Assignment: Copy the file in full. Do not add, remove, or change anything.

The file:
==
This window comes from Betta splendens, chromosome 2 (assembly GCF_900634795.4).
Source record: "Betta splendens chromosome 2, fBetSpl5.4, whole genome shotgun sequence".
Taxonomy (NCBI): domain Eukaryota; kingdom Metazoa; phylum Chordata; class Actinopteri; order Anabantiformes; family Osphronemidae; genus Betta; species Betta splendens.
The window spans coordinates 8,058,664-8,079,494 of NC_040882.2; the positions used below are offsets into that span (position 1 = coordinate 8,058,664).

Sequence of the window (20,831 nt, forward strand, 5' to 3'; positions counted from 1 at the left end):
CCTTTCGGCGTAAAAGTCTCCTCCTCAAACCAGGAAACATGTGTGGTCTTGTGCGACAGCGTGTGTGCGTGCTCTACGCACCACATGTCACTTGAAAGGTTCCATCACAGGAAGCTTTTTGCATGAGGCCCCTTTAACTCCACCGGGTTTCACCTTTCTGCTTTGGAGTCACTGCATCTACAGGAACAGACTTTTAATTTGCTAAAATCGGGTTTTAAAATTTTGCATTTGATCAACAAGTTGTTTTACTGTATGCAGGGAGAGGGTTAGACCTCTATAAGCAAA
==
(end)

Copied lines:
This window comes from Betta splendens, chromosome 2 (assembly GCF_900634795.4).
Source record: "Betta splendens chromosome 2, fBetSpl5.4, whole genome shotgun sequence".
Taxonomy (NCBI): domain Eukaryota; kingdom Metazoa; phylum Chordata; class Actinopteri; order Anabantiformes; family Osphronemidae; genus Betta; species Betta splendens.
The window spans coordinates 8,058,664-8,079,494 of NC_040882.2; the positions used below are offsets into that span (position 1 = coordinate 8,058,664).

Sequence of the window (20,831 nt, forward strand, 5' to 3'; positions counted from 1 at the left end):
CCTTTCGGCGTAAAAGTCTCCTCCTCAAACCAGGAAACATGTGTGGTCTTGTGCGACAGCGTGTGTGCGTGCTCTACGCACCACATGTCACTTGAAAGGTTCCATCACAGGAAGCTTTTTGCATGAGGCCCCTTTAACTCCACCGGGTTTCACCTTTCTGCTTTGGAGTCACTGCATCTACAGGAACAGACTTTTAATTTGCTAAAATCGGGTTTTAAAATTTTGCATTTGATCAACAAGTTGTTTTACTGTATGCAGGGAGAGGGTTAGACCTCTATAAGCAAA